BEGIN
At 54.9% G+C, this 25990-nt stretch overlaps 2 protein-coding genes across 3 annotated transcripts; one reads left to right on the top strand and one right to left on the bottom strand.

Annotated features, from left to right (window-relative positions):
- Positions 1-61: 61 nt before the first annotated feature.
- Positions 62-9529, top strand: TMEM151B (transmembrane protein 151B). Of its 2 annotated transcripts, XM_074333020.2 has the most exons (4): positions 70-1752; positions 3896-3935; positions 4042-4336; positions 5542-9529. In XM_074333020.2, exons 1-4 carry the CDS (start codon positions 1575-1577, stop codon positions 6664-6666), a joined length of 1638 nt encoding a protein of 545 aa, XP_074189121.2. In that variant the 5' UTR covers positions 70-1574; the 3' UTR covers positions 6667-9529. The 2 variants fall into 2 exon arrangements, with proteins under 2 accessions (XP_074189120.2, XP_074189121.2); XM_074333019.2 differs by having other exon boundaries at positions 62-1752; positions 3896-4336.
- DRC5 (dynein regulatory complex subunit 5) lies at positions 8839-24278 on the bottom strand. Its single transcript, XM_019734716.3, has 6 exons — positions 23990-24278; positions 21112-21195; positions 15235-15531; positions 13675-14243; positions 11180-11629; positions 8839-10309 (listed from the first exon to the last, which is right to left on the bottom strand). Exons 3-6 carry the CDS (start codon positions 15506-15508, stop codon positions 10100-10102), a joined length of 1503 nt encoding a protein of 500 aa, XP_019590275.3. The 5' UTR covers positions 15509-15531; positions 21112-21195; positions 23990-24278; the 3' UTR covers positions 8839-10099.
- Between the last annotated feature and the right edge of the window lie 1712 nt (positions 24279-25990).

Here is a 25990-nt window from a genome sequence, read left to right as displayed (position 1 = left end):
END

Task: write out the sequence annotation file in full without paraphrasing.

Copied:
At 54.9% G+C, this 25990-nt stretch overlaps 2 protein-coding genes across 3 annotated transcripts; one reads left to right on the top strand and one right to left on the bottom strand.

Annotated features, from left to right (window-relative positions):
- Positions 1-61: 61 nt before the first annotated feature.
- Positions 62-9529, top strand: TMEM151B (transmembrane protein 151B). Of its 2 annotated transcripts, XM_074333020.2 has the most exons (4): positions 70-1752; positions 3896-3935; positions 4042-4336; positions 5542-9529. In XM_074333020.2, exons 1-4 carry the CDS (start codon positions 1575-1577, stop codon positions 6664-6666), a joined length of 1638 nt encoding a protein of 545 aa, XP_074189121.2. In that variant the 5' UTR covers positions 70-1574; the 3' UTR covers positions 6667-9529. The 2 variants fall into 2 exon arrangements, with proteins under 2 accessions (XP_074189120.2, XP_074189121.2); XM_074333019.2 differs by having other exon boundaries at positions 62-1752; positions 3896-4336.
- DRC5 (dynein regulatory complex subunit 5) lies at positions 8839-24278 on the bottom strand. Its single transcript, XM_019734716.3, has 6 exons — positions 23990-24278; positions 21112-21195; positions 15235-15531; positions 13675-14243; positions 11180-11629; positions 8839-10309 (listed from the first exon to the last, which is right to left on the bottom strand). Exons 3-6 carry the CDS (start codon positions 15506-15508, stop codon positions 10100-10102), a joined length of 1503 nt encoding a protein of 500 aa, XP_019590275.3. The 5' UTR covers positions 15509-15531; positions 21112-21195; positions 23990-24278; the 3' UTR covers positions 8839-10099.
- Between the last annotated feature and the right edge of the window lie 1712 nt (positions 24279-25990).

Here is a 25990-nt window from a genome sequence, read left to right as displayed (position 1 = left end):